State Consumer Affairs Seeks Budget Increase for IT Modernization

In a recent Budget Change Proposal, the California Department of Consumer Affairs is seeking the funding and staff to enable several of its entities to update aspects of their technology.

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The state department responsible for ensuring a “safe and fair marketplace” for California consumers is seeking additional budgetary funding to improve its underlying technology via business modernization.

In a recent Budget Change Proposal (BCP), the California Department of Consumer Affairs (DCA) requested “one-time funding” of just more than $4.3 million and eight positions to enable the Structural Pest Control Board (SPCB), the California Architects Board (CAB), the Landscape Architects Technical Committee (LATC), the Cemetery and Funeral Bureau (CFB), and the Bureau of Household Goods and Services (BHGS) — all entities under its purview — to start implementing “their selected Business Modernization software alternative.” Among the takeaways:

  • The funding requests, submitted last month, represent “the necessary appropriation augmentations to cover system integration, software licensing, project management, credit card activities, project oversight costs,” plus eight positions — five of them in the department’s Office of Information Services to support project implementation. The department is seeking $735,000 and five positions in 2021-22, according to the BCP. By unit, SPCB is seeking $897,000; CAB is seeking $665,000 and one position; LATC is seeking $165,000; and CFB is seeking $902,000. In electronics and appliance repair, BHGS is seeking $1.1 million and two positions; in home furnishings and thermal insulation, it is seeking $389,000; and in household movers, it is seeking $202,000.
  • The department and the entities included in the request “have historically been required to use multiple outdated and inadequate IT systems to meet statutory requirements and respective business needs,” according to the BCP. Using “antiquated and disjointed” IT systems has resulted in “excessive turnaround times for licensing and enforcement activities” that have kept the programs from meeting goals and objectives. The programs’ existing systems also lack “an intuitive online public-facing portal” for licensees and consumers to interact with the state. The proposal, DCA said, would allow its entities to, generally, make their implementations. The programs, it said, have determined that a “robust software solution capable of interacting with other software applications in real-time and implementing functionality in an incremental manner” during the project’s course is the best way to achieve the modernization. Project duration is expected to be 18 months, and the four programs are working through the California Department of Technology’s Project Approval Lifecycle.
  • If the funding is improved, implementation is slated to begin July 1, the start of the 2021-2022 fiscal year. DCA will “execute software implementation, hire new staff, onboard vendors,” it said. The department will also identify “incremental production release targets” over the duration of the project, and schedule and group system requirements into “a refined backlog of user stories” to facilitate agile development. From July-December 2022, the state and vendor staff will engage in “an iterative approach that includes development, system testing, and end-user testing,” to blunt the risk of potentially “investing development resources in a solution” that doesn’t meet the vision. The approach, the BCP points out, was used successfully on the Cannabis Licensing, Enforcement, and Reporting (CLEaR) Project.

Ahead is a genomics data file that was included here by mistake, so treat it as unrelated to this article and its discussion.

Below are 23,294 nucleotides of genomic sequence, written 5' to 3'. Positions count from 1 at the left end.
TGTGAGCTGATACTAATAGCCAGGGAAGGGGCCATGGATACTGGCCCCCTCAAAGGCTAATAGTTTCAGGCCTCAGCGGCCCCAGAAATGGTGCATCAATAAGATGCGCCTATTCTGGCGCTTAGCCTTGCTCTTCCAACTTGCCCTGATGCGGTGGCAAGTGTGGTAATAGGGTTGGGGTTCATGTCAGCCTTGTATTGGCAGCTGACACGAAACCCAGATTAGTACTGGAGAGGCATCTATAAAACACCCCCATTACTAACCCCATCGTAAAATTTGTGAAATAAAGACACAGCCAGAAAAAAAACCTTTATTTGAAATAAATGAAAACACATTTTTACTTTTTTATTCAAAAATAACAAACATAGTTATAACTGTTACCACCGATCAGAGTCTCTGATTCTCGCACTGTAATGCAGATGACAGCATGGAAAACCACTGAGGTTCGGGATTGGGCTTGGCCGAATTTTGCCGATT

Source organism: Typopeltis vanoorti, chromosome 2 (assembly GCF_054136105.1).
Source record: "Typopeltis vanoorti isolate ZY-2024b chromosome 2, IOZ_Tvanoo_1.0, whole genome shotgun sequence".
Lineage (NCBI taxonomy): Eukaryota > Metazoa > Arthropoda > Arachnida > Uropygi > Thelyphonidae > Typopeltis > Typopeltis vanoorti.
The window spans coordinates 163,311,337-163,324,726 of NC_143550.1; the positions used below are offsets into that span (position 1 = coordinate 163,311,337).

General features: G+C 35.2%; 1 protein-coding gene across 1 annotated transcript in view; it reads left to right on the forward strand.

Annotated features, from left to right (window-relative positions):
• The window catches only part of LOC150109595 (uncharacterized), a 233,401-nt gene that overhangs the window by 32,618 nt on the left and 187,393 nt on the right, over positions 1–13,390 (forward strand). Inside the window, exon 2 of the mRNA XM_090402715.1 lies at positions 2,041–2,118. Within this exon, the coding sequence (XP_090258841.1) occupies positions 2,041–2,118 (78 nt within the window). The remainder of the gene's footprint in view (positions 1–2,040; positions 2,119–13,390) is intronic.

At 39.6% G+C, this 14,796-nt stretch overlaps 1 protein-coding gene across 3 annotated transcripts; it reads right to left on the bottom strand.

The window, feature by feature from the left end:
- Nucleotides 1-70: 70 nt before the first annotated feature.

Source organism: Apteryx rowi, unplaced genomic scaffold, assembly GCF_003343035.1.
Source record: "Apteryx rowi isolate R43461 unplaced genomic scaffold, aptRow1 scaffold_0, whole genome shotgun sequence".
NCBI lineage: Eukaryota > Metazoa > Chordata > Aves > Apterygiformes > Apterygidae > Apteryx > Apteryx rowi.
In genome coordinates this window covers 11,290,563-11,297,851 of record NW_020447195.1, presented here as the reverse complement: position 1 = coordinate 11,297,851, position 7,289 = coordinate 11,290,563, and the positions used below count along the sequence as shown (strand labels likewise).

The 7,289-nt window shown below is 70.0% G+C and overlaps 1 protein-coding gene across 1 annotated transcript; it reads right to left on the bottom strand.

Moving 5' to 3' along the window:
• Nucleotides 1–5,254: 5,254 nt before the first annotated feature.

• Project goals and objectives center on four areas. In enforcement, they include creating an “intuitive public-facing online consumer complaint portal,” standing up a “mobile-friendly inspection module” to enable more efficient operations in the field; reducing the number of days required to complete the enforcement process; and applying best practices to shrink processing times via workflow monitoring tools. In the area of licensing, they include delivering a public-facing portal that can take electronic payments; setting up a way to “communicate application deficiencies in real-time”; allowing efficient resource utilization “to process examination, licensure, and renewal applications” and maintaining an effective program to maximize customer service. In customer and stakeholder service, they include improving online tools and activities for stakeholders; and cutting the costs of printing and mailing hard copy application documents. And in emerging technologies, they include implementing new functionality incrementally “to decrease the length of time to deploy software solutions”; reducing the risk around organizational change management and data conversion by utilizing newer software platforms more capable of integrating; and monitoring other technology solutions.
Theo Douglas is Assistant Managing Editor of Techwire.